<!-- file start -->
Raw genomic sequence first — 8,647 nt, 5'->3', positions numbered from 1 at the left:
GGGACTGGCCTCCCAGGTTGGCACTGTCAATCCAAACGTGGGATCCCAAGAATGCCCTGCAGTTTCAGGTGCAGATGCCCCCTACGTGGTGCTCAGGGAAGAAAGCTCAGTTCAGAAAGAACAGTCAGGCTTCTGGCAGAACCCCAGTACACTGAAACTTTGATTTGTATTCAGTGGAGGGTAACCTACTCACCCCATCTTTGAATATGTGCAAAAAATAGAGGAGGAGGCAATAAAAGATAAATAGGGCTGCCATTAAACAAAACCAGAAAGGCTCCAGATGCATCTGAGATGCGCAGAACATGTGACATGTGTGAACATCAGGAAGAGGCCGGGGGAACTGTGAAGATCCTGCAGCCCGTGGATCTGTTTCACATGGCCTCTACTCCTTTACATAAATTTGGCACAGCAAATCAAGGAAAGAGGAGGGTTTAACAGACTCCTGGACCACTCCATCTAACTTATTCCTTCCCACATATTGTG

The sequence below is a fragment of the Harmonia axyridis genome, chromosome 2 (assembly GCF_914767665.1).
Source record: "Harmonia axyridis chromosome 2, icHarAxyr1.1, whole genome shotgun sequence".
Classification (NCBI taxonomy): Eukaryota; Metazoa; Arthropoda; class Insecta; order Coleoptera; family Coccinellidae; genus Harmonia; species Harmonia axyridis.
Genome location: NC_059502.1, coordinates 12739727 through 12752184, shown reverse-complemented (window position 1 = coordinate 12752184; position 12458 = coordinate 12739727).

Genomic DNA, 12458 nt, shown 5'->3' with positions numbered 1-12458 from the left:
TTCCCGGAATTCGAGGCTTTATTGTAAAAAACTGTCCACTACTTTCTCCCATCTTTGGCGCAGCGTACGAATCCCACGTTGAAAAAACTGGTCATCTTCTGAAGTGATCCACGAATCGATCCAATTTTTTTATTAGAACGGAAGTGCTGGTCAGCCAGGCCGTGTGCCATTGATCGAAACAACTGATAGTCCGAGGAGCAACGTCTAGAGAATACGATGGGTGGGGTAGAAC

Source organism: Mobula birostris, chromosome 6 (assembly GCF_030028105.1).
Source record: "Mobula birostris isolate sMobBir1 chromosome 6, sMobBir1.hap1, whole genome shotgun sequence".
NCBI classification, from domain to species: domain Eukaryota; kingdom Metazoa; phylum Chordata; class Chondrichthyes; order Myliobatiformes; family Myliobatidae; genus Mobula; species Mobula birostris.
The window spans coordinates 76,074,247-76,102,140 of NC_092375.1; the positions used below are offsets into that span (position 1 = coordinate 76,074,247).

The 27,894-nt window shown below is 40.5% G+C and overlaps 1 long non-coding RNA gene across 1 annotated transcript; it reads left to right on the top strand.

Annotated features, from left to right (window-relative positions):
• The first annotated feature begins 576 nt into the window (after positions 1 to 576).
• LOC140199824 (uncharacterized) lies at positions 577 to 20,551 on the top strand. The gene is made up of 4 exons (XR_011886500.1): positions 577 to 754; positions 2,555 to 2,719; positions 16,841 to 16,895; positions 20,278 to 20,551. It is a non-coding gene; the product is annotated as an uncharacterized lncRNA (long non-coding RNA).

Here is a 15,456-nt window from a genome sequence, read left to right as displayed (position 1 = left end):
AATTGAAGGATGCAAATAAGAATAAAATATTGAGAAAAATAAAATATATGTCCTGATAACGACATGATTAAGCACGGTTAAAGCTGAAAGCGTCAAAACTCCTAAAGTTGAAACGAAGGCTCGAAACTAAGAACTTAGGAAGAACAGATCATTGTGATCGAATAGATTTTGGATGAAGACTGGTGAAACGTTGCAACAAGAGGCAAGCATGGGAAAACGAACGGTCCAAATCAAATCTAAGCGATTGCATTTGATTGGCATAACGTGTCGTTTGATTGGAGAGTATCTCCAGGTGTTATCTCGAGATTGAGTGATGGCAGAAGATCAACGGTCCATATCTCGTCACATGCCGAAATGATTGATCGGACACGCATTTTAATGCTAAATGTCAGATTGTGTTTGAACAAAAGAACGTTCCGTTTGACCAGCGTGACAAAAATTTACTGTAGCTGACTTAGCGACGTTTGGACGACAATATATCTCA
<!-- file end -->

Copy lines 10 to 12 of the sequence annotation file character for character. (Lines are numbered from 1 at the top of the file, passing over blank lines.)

Source record: "Mobula birostris isolate sMobBir1 chromosome 6, sMobBir1.hap1, whole genome shotgun sequence".
NCBI classification, from domain to species: domain Eukaryota; kingdom Metazoa; phylum Chordata; class Chondrichthyes; order Myliobatiformes; family Myliobatidae; genus Mobula; species Mobula birostris.
The window spans coordinates 76,074,247-76,102,140 of NC_092375.1; the positions used below are offsets into that span (position 1 = coordinate 76,074,247).